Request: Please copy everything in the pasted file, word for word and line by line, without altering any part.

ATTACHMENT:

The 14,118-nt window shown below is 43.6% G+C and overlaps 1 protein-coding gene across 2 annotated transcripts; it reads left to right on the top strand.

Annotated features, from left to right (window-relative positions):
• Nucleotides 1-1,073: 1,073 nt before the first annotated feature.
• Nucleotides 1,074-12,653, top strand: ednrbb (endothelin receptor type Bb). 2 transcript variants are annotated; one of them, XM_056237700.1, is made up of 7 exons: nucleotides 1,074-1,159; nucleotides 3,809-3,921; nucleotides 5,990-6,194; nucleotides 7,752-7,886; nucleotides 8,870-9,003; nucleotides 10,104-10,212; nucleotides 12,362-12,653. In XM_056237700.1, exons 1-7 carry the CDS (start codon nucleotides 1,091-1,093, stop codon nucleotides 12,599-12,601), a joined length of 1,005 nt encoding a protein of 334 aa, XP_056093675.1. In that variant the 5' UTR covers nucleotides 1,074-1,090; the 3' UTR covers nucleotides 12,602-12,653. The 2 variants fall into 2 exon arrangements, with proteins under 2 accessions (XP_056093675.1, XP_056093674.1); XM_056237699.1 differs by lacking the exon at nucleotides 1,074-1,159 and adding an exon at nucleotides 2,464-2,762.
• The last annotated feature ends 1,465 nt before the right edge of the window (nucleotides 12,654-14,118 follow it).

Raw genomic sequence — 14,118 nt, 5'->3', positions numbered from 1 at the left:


The 14,118-nt window shown below is 43.6% G+C and overlaps 1 protein-coding gene across 2 annotated transcripts; it reads left to right on the top strand.

Annotated features, from left to right (window-relative positions):
• Nucleotides 1-1,073: 1,073 nt before the first annotated feature.
• Nucleotides 1,074-12,653, top strand: ednrbb (endothelin receptor type Bb). 2 transcript variants are annotated; one of them, XM_056237700.1, is made up of 7 exons: nucleotides 1,074-1,159; nucleotides 3,809-3,921; nucleotides 5,990-6,194; nucleotides 7,752-7,886; nucleotides 8,870-9,003; nucleotides 10,104-10,212; nucleotides 12,362-12,653. In XM_056237700.1, exons 1-7 carry the CDS (start codon nucleotides 1,091-1,093, stop codon nucleotides 12,599-12,601), a joined length of 1,005 nt encoding a protein of 334 aa, XP_056093675.1. In that variant the 5' UTR covers nucleotides 1,074-1,090; the 3' UTR covers nucleotides 12,602-12,653. The 2 variants fall into 2 exon arrangements, with proteins under 2 accessions (XP_056093675.1, XP_056093674.1); XM_056237699.1 differs by lacking the exon at nucleotides 1,074-1,159 and adding an exon at nucleotides 2,464-2,762.
• The last annotated feature ends 1,465 nt before the right edge of the window (nucleotides 12,654-14,118 follow it).

Raw genomic sequence — 14,118 nt, 5'->3', positions numbered from 1 at the left: